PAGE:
As with similar recent films underscoring the desperation and hopelessness of the binge-drinking and addicted young, this record of dashed hopes and failed intentions made a bleakly touching portrait. One was left with the overwhelming feeling that while our economy is choking on its own excesses, it will be the most vulnerable – the sweat-panted, grey-hooded, tattooed and under-educated children of derelict sink estates, be they here or in the UK – who will mop up the spillage of the collective gut, even as they are robbing the supermarkets (often on demand, some of their neighbours giving them lists) of economy packs of nappies and diamante neckties to wrap around their throats on nights out. This was a deeply depressing film, the details of which are all too familiar: inadequate parenting, some intangible sense of loss and self-despair, a dearth of opportunity, poverty, and then, by 13 or 14, the not-so-innocent teenage mouths wrapped around the necks of litre bottles of Lambrusco, the crack pipes scattered around high-heeled feet.
The film did not pretend to offer solutions, merely picked up on some startlingly obvious points. Both of its featured young women, tagged and Asbo-heavy, expressed their desire, while waiting for various of their many court hearings, to go back into prison just for a while, to get a break from the pressures of the outside world, from homelessness, erratic friendships and volatile relationships, and to have, along with a roof over their heads and regular meals, some time for thought and reflection.
IT IS PROBABLYa little unfair to drag RTÉover the familiar coals of prickling irritation with its summer scheduling as, alongside the evocative A Song for Dad,this week also saw the second and final part of The Rutland. The opener in the two-part documentary was reviewed here last week, but this week’s concluding programme also made riveting viewing as it followed the attempts of participants to negotiate life outside the rehabilitation environment.
The facts were as chilling as a summer day on an Irish beach, as those who had successfully negotiated a year clean of addiction stood to receive their symbolic medals at a ceremony in the Rutland Centre. We were told that for every nine people who walk through the door of the Rutland seeking recovery, three will relapse completely, three will relapse and seek further treatment, and three will achieve their goals.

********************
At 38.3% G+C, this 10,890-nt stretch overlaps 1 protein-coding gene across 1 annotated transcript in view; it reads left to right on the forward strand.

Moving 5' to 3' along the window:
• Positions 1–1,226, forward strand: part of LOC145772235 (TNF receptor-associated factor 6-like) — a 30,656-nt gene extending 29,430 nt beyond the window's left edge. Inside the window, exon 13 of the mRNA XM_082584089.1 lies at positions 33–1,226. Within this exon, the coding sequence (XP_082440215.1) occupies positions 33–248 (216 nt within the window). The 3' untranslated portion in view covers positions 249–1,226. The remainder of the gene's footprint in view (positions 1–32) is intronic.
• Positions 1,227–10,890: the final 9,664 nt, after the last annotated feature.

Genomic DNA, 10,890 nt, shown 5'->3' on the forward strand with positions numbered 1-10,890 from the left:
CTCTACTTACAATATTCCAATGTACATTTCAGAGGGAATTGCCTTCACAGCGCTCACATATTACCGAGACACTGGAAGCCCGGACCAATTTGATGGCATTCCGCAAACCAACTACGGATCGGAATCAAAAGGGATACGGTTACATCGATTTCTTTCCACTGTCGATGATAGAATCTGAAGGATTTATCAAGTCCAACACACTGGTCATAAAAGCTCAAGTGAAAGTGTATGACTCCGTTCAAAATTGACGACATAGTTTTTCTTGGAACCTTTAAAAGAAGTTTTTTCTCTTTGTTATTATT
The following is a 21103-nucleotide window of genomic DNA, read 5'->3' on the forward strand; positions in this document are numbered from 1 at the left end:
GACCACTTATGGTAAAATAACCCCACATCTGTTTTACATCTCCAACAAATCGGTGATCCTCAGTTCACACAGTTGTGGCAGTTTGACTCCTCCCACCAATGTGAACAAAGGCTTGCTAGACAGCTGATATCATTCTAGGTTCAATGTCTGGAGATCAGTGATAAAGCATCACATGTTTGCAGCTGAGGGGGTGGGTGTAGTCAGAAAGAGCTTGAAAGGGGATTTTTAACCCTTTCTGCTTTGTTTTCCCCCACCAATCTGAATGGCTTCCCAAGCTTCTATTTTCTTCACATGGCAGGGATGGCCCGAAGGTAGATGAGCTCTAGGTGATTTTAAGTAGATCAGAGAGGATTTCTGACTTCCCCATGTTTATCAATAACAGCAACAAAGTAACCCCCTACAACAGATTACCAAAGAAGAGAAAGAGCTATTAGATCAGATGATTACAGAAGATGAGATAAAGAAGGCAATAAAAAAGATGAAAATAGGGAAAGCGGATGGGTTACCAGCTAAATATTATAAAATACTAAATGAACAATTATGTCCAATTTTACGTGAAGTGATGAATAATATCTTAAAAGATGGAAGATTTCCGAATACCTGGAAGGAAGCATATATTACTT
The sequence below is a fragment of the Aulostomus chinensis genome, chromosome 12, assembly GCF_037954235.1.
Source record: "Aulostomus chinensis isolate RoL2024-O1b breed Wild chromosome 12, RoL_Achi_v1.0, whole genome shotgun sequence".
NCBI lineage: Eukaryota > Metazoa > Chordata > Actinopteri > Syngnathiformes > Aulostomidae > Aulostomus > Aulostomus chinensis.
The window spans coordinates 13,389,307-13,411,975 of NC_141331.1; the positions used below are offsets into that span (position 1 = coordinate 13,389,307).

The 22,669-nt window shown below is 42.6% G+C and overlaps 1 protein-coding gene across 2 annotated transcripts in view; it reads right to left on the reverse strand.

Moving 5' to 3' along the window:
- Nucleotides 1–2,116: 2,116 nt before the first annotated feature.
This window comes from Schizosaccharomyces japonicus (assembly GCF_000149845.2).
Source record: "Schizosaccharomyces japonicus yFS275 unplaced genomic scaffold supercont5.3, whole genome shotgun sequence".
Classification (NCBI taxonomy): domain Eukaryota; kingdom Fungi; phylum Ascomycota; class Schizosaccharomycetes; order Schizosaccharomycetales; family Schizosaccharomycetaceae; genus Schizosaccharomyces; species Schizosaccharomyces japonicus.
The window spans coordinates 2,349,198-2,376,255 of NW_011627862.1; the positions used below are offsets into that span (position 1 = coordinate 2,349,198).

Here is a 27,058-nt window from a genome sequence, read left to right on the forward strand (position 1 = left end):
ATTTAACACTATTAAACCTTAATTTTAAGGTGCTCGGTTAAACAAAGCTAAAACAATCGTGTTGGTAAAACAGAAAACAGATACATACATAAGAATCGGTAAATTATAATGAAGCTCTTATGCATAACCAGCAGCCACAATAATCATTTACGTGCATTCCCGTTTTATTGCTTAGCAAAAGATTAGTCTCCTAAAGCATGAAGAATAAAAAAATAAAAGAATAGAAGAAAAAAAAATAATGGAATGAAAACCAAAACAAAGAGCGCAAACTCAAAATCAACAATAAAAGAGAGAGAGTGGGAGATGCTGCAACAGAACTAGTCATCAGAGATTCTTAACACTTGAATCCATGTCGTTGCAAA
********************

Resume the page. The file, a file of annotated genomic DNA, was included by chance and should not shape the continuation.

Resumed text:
The Rutlandwas a provocative piece of work, and while doubtless there are some who feel that the institution’s privacy has been compromised, personally I believe it to be a timely and tremendously instructive piece of television. Back on the mean streets of the metropolis, having left those vacant bullocks and blood-red fuschia behind for the clatter of platform heels over cobbled streets and the pale yellow faces of the morning methadone queue, there can be no doubt that we need our eyes opened wide. I hope that the people who so bravely opened up to the cameras about their addiction achieve the peace they seek. The words of one past Rutland resident resonate: “If I go back, I die – and that’s enough to keep me alive.”
Summer sensation: A magnificent meander around the Irish and UK coastlines
From golfing on the Old Head of Kinsale to naval manoeuvres off Haulbowline, from deciphering Ogham (the ancient linear script etched on great hulking stones) to hunkering down and firing up sand to make glass on a crisp Co Waterford beach, and to watching the inky, pre-dawn sky lighten behind the silhouetted squadrons of white-fronted geese dropping like rain on to the Wexford Slobs at the end of their epic journey from Greenland, the team of Coasttruly have the best gig on television.
Coast, which this week travelled from Kinsale to Dublin Bay, is a fantastic and fascinating programme whose remit is to meander along sections of the shoreline of Britain and Ireland excavating the history and culture of the coastline. As our damp summer evaporates, this beautifully shot, serene and enlightening programme should blow crisp air into overwintering brains.